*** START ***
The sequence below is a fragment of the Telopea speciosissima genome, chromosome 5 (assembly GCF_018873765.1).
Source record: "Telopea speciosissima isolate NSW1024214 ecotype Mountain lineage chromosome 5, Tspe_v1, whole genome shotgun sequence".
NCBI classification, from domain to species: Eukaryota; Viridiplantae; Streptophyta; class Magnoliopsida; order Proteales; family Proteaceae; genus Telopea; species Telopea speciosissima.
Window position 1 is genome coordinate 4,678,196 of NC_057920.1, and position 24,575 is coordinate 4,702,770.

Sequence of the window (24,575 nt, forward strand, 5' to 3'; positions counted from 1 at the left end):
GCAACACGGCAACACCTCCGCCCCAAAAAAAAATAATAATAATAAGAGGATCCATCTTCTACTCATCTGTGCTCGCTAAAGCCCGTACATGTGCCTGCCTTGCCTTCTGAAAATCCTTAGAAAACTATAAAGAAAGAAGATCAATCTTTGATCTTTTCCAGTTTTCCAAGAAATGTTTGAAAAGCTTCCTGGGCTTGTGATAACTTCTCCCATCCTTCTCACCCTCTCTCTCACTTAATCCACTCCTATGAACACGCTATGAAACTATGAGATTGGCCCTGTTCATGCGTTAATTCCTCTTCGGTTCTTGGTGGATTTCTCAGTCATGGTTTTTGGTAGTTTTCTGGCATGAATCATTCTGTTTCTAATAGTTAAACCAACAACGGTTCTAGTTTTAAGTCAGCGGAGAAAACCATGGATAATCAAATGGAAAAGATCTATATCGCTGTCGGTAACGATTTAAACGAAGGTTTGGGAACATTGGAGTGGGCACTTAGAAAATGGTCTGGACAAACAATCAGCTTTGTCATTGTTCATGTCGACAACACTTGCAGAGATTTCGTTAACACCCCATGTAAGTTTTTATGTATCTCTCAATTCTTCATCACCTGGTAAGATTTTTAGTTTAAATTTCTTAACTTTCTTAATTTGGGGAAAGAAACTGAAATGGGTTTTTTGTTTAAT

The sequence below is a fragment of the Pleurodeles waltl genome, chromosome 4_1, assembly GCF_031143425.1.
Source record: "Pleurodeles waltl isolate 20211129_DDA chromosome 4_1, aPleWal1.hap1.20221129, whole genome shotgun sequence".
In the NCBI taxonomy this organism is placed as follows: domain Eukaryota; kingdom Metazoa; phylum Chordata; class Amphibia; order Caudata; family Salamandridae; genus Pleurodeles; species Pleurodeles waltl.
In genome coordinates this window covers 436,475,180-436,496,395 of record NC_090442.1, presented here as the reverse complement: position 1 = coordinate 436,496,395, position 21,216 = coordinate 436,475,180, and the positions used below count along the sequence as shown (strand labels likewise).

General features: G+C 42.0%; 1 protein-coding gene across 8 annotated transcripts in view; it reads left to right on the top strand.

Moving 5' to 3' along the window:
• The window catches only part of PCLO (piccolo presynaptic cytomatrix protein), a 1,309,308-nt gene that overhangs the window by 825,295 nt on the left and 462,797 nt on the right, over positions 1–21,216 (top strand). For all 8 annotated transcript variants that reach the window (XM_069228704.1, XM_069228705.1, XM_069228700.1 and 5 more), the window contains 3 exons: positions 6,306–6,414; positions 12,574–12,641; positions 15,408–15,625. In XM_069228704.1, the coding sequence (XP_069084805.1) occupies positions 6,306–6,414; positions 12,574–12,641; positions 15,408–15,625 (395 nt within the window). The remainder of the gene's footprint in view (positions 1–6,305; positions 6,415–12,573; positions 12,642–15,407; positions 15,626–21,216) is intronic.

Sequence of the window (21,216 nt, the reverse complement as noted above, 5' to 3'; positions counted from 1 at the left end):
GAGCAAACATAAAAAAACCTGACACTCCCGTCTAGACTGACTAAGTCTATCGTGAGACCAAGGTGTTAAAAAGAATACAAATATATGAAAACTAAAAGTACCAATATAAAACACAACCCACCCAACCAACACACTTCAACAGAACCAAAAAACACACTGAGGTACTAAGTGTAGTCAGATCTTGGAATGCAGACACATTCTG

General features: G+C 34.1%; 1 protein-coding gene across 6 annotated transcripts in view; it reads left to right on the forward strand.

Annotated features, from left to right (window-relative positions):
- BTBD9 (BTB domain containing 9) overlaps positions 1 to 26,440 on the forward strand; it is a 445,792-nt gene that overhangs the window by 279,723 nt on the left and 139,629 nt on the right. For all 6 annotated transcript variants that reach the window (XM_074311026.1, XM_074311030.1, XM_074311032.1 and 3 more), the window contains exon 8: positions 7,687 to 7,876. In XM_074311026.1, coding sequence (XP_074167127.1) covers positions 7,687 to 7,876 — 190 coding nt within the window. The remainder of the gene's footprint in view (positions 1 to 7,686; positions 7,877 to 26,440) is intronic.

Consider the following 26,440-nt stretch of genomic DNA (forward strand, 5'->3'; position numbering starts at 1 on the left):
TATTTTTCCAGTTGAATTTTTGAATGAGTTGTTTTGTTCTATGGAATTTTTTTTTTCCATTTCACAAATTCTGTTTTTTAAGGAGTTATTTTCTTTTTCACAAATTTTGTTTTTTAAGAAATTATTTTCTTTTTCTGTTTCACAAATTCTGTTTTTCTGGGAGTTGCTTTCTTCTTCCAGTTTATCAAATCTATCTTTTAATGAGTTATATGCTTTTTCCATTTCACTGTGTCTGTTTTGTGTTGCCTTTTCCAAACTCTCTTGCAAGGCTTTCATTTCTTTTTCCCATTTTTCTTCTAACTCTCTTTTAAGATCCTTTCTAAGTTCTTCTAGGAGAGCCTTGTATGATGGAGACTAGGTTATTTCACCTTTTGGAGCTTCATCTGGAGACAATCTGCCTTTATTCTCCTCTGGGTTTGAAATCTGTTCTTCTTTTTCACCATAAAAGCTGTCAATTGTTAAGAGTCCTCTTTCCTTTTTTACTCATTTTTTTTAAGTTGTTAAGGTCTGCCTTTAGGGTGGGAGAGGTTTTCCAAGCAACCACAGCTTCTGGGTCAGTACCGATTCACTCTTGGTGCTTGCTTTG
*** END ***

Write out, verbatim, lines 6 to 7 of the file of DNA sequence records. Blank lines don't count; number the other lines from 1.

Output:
GCAACACGGCAACACCTCCGCCCCAAAAAAAAATAATAATAATAAGAGGATCCATCTTCTACTCATCTGTGCTCGCTAAAGCCCGTACATGTGCCTGCCTTGCCTTCTGAAAATCCTTAGAAAACTATAAAGAAAGAAGATCAATCTTTGATCTTTTCCAGTTTTCCAAGAAATGTTTGAAAAGCTTCCTGGGCTTGTGATAACTTCTCCCATCCTTCTCACCCTCTCTCTCACTTAATCCACTCCTATGAACACGCTATGAAACTATGAGATTGGCCCTGTTCATGCGTTAATTCCTCTTCGGTTCTTGGTGGATTTCTCAGTCATGGTTTTTGGTAGTTTTCTGGCATGAATCATTCTGTTTCTAATAGTTAAACCAACAACGGTTCTAGTTTTAAGTCAGCGGAGAAAACCATGGATAATCAAATGGAAAAGATCTATATCGCTGTCGGTAACGATTTAAACGAAGGTTTGGGAACATTGGAGTGGGCACTTAGAAAATGGTCTGGACAAACAATCAGCTTTGTCATTGTTCATGTCGACAACACTTGCAGAGATTTCGTTAACACCCCATGTAAGTTTTTATGTATCTCTCAATTCTTCATCACCTGGTAAGATTTTTAGTTTAAATTTCTTAACTTTCTTAATTTGGGGAAAGAAACTGAAATGGGTTTTTTGTTTAAT

The sequence below is a fragment of the Pleurodeles waltl genome, chromosome 4_1, assembly GCF_031143425.1.